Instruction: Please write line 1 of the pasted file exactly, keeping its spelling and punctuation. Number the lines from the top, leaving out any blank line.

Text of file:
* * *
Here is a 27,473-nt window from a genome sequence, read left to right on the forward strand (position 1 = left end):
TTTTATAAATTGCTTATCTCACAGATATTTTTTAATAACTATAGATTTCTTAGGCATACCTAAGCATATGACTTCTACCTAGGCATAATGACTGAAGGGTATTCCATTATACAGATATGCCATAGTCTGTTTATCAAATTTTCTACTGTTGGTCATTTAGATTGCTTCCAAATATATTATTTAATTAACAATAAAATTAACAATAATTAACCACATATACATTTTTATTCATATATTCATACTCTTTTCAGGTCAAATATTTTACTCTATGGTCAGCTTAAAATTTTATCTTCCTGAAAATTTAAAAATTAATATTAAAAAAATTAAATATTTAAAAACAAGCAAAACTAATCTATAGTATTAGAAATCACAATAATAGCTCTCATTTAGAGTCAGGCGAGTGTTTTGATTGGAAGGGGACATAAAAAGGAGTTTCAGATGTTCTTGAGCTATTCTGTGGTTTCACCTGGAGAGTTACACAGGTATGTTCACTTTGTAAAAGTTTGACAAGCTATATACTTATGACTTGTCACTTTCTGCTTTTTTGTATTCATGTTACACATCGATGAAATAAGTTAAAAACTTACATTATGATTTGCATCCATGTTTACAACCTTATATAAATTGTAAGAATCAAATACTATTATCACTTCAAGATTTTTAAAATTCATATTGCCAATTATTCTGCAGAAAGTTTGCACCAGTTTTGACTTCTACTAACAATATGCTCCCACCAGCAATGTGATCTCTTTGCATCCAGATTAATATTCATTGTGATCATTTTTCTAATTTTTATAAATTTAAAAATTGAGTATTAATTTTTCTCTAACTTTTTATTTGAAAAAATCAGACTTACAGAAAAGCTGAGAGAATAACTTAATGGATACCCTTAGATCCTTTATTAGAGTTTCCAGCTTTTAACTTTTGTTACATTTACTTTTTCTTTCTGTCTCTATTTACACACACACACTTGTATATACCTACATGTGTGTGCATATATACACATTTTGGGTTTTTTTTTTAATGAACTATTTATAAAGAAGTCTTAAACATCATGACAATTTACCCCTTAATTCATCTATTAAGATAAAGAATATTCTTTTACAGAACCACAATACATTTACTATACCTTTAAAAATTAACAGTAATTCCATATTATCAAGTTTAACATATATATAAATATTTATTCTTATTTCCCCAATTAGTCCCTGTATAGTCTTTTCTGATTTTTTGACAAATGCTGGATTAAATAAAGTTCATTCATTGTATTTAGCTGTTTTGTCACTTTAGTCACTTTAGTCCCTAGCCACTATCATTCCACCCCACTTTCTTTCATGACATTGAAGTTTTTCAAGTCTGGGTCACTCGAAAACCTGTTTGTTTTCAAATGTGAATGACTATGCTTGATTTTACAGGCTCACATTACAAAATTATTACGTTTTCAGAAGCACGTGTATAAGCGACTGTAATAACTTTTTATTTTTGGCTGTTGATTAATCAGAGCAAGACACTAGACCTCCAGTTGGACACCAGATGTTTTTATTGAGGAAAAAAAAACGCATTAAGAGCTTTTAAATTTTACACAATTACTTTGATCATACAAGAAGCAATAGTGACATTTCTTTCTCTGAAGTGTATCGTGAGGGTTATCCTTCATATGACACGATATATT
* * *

Here is a 27,473-nt window from a genome sequence, read left to right on the forward strand (position 1 = left end):